|Date Published||15 September 2016|
A Suitable Lie
Andy, a widower and a single dad to a small boy, cannot believe his luck when he meets Anna, full of life and beauty. Their idyll seems complete until the wedding night when a visit to the hospital might be a clue that things could be far from perfect.
Sorrow encompasses his life as a single father to a boisterous cheerful four-year-old Pat. Yet Andy is a fighter: his days are filled with work at the local bank, a very occasional rough game of rugby, and most importantly creating a happy and secure life for Pat. His mother and brother Jim provide a safety net thanks to their constant presence, sense of humour and abundance of love. When one evening Jim drags a reluctant Andy for a drink in a pub a truly magic encounter happens. Or so it seems.
Attractive, fun and spirited Anna instantly falls for Andy and little Pat, and their life suddenly becomes a fairy tale. Though realising that she’s an enigma and a complete stranger in a community where everyone knows everyone’s business, Andy’s desperate need for a new mum to Pat and his own attraction to this woman makes him rush to the church aisle. The spell isn’t broken on the wedding night when Andy ends up in a hospital, or later when his rare drinking session with Jim culminates in a brutal confrontation with Anna. The perfect new wife is no more.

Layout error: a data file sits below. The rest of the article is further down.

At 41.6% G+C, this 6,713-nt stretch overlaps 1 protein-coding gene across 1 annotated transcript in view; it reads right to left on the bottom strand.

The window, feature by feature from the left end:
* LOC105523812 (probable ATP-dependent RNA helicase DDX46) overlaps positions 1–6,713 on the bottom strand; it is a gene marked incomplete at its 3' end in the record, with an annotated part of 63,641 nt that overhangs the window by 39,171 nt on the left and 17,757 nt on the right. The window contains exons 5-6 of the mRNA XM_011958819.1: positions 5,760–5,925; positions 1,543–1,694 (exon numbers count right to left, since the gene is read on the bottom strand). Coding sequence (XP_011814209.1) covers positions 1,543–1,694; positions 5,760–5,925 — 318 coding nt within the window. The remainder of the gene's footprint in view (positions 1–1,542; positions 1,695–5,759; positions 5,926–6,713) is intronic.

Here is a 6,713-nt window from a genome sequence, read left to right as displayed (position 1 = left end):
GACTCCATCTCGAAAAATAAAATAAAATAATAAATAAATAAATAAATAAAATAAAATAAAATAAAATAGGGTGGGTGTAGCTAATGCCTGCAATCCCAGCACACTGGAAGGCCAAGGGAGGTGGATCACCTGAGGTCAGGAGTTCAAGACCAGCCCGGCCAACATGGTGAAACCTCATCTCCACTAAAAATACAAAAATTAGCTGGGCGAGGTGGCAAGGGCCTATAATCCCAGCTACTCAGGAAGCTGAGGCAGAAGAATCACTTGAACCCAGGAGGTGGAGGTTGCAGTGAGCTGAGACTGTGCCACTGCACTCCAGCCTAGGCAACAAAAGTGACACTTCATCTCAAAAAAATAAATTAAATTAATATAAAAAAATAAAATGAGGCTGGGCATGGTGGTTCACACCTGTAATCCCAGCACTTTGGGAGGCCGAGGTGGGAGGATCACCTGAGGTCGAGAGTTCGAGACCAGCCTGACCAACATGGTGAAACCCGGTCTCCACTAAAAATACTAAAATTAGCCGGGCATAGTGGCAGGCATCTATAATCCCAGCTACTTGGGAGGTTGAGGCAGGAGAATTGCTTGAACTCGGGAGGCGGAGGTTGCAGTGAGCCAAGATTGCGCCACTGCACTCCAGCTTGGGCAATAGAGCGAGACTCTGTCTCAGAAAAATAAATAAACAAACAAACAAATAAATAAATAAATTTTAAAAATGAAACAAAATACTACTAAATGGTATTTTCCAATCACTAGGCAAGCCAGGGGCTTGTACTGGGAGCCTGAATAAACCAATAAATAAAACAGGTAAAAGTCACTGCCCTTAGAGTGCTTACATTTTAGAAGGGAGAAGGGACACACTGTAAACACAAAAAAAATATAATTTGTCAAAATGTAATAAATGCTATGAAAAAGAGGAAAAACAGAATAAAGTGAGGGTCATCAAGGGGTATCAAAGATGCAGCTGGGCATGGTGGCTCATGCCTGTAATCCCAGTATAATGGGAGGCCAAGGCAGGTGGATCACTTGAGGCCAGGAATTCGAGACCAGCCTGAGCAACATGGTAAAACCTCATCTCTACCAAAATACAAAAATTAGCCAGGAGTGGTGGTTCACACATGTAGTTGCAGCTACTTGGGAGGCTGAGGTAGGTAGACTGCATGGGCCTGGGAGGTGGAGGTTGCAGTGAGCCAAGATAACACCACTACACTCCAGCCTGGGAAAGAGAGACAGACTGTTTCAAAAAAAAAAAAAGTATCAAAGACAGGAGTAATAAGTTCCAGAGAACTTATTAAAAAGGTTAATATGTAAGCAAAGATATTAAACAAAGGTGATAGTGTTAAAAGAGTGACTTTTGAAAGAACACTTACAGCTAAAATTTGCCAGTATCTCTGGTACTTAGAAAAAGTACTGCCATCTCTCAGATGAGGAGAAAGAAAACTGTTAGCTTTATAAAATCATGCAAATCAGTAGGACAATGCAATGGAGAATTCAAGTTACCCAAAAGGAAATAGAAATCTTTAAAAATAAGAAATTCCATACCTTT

The build-up of tension, unease and terror at home put enormous strain on Andy at work, yet he only cares about protecting Pat and now also the second small boy Ryan. He tries to do it in complete isolation from others. Bringing up two sons in a terrifying situation in a place that should be a safe haven rather than an unsettling battlefield is a matter of life and death. Literally. Emotional, physical and sexual violence changes perceptions and personalities. Murder becomes a very appealing option in a fight for survival.
I am not keen on the term ‘domestic noir’ so popular these days as it seems to narrow the understanding of the deeply troubling relationships close to heart, and their effect also on those outside the confines of home. But noir it is, at the dark pitch black and terrifying level.
A Suitable Lie is a moving poignant story about being human, about our need for love and a lack of it, and the deepest unsettling secrets that must be hidden regardless of cost. This psychological thriller will stay with you for a very long time, and not just because of the excellent storytelling. The masterful use of language brings shocking and disturbing truths. This is very sensitively portrayed, also by bringing a subplot involving Andy’s employee and friend whose actions implicate him in the theft at the bank, and a female colleague Sheila, a survivor of domestic abuse.
Michael J Malone has done an incredible job by combining a powerful emotional story and the detached commentary on the nature of secrets and their effects on people’s lives. He also questions what it takes to be a man and how to assert masculinity and its image in a world where certain established patterns govern men’s behaviour.
Reviewed 10 December 2016 by Ewa Sherman